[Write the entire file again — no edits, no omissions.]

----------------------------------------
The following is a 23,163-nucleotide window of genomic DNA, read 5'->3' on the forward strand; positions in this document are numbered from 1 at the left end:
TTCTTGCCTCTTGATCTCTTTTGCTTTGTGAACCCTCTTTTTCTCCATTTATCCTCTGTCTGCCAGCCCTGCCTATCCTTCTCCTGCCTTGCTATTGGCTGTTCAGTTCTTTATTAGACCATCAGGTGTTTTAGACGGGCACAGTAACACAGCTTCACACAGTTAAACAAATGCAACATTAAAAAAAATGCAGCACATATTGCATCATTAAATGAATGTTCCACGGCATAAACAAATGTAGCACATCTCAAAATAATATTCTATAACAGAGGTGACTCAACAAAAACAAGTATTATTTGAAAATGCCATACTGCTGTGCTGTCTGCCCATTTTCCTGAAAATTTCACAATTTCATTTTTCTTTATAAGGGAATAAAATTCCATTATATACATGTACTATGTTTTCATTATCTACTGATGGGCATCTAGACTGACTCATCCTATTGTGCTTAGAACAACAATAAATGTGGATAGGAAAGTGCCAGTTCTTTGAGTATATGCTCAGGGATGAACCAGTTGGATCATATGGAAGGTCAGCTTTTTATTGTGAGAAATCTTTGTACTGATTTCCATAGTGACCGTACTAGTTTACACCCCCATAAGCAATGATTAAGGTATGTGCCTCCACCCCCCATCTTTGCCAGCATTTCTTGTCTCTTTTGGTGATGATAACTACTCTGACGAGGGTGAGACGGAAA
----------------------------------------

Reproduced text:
The following is a 23,163-nucleotide window of genomic DNA, read 5'->3' on the forward strand; positions in this document are numbered from 1 at the left end:
TTCTTGCCTCTTGATCTCTTTTGCTTTGTGAACCCTCTTTTTCTCCATTTATCCTCTGTCTGCCAGCCCTGCCTATCCTTCTCCTGCCTTGCTATTGGCTGTTCAGTTCTTTATTAGACCATCAGGTGTTTTAGACGGGCACAGTAACACAGCTTCACACAGTTAAACAAATGCAACATTAAAAAAAATGCAGCACATATTGCATCATTAAATGAATGTTCCACGGCATAAACAAATGTAGCACATCTCAAAATAATATTCTATAACAGAGGTGACTCAACAAAAACAAGTATTATTTGAAAATGCCATACTGCTGTGCTGTCTGCCCATTTTCCTGAAAATTTCACAATTTCATTTTTCTTTATAAGGGAATAAAATTCCATTATATACATGTACTATGTTTTCATTATCTACTGATGGGCATCTAGACTGACTCATCCTATTGTGCTTAGAACAACAATAAATGTGGATAGGAAAGTGCCAGTTCTTTGAGTATATGCTCAGGGATGAACCAGTTGGATCATATGGAAGGTCAGCTTTTTATTGTGAGAAATCTTTGTACTGATTTCCATAGTGACCGTACTAGTTTACACCCCCATAAGCAATGATTAAGGTATGTGCCTCCACCCCCCATCTTTGCCAGCATTTCTTGTCTCTTTTGGTGATGATAACTACTCTGACGAGGGTGAGACGGAAA